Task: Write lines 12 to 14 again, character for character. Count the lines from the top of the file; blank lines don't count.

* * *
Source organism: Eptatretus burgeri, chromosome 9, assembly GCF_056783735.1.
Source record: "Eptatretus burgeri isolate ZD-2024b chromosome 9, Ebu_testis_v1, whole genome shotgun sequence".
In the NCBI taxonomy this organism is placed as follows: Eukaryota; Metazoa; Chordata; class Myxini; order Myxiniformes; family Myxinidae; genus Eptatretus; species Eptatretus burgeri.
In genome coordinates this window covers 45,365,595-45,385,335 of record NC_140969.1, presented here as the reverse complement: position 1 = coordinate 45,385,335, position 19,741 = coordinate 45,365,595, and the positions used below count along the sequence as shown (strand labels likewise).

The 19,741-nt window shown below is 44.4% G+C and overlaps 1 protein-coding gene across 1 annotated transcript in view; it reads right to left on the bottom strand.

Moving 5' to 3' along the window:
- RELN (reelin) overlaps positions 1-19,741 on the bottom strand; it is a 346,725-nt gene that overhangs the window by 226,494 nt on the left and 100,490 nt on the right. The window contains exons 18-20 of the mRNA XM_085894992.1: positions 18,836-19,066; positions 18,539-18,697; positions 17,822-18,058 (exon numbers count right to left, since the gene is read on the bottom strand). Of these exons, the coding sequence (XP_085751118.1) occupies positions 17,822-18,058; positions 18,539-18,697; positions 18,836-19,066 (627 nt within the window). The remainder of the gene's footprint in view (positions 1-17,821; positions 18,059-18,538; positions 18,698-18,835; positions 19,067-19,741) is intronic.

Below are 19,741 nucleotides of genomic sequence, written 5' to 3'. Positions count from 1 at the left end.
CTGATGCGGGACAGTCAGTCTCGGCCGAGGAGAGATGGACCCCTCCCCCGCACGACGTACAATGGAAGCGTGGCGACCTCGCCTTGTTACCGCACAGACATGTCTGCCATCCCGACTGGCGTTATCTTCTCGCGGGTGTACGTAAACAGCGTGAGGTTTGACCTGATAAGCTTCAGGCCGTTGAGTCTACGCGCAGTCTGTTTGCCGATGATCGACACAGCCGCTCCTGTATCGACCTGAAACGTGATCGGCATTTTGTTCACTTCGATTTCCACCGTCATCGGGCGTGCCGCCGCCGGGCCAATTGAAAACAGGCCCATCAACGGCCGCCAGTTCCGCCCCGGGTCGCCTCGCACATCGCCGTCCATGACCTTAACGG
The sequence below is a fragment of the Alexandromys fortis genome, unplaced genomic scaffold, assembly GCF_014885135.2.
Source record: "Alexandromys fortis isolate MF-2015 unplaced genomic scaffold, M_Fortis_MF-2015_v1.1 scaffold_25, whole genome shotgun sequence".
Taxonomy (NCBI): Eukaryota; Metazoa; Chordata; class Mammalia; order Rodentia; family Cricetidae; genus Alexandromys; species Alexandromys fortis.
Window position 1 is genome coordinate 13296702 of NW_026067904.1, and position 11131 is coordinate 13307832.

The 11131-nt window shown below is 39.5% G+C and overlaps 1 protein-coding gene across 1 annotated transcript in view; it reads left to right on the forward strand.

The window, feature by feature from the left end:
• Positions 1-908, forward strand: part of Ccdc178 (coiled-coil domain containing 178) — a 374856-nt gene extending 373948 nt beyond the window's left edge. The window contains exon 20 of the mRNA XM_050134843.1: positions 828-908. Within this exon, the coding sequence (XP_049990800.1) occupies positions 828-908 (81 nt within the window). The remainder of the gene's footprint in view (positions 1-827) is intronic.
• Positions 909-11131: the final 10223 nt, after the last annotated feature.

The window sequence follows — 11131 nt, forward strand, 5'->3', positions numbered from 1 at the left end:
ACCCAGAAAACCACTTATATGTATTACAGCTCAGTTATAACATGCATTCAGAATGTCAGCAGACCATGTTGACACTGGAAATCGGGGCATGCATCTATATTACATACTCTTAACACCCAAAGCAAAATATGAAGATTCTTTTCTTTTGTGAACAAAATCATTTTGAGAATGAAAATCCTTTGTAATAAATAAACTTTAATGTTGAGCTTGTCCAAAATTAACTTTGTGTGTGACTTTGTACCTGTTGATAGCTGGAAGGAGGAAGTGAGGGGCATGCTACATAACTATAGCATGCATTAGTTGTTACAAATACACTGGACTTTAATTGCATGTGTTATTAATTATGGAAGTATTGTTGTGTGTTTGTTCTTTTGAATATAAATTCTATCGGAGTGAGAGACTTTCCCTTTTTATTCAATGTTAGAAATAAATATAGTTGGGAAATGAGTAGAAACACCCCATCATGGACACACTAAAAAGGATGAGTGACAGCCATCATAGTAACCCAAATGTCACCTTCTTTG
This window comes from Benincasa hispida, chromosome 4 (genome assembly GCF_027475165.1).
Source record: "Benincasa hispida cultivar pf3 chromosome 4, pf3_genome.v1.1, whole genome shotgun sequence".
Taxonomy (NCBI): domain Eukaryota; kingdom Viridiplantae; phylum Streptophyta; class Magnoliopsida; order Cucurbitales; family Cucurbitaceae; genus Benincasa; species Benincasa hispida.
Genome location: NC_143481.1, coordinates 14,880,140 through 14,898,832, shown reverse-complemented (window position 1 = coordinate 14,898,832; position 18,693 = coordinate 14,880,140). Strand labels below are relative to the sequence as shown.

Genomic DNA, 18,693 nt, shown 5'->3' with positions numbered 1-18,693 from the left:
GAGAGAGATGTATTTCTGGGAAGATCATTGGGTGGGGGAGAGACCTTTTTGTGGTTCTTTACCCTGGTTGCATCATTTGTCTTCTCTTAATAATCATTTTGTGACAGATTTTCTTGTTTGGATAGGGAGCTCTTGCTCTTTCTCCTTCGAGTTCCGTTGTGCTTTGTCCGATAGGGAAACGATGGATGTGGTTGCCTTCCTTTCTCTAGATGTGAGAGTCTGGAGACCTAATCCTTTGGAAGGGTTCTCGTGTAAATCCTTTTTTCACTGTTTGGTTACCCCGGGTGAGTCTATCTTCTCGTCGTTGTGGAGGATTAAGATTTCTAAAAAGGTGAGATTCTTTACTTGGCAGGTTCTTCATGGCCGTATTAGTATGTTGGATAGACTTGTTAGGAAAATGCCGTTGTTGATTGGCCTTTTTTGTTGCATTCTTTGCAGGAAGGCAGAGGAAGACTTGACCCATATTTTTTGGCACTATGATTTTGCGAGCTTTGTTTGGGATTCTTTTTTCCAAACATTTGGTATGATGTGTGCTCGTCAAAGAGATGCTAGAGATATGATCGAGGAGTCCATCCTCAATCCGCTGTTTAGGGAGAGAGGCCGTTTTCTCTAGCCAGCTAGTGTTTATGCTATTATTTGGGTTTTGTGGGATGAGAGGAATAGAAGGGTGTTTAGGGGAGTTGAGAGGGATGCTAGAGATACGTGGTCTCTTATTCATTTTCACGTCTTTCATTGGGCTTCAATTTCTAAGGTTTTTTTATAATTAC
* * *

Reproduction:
Taxonomy (NCBI): Eukaryota; Metazoa; Chordata; class Mammalia; order Rodentia; family Cricetidae; genus Alexandromys; species Alexandromys fortis.
Window position 1 is genome coordinate 13296702 of NW_026067904.1, and position 11131 is coordinate 13307832.

The 11131-nt window shown below is 39.5% G+C and overlaps 1 protein-coding gene across 1 annotated transcript in view; it reads left to right on the forward strand.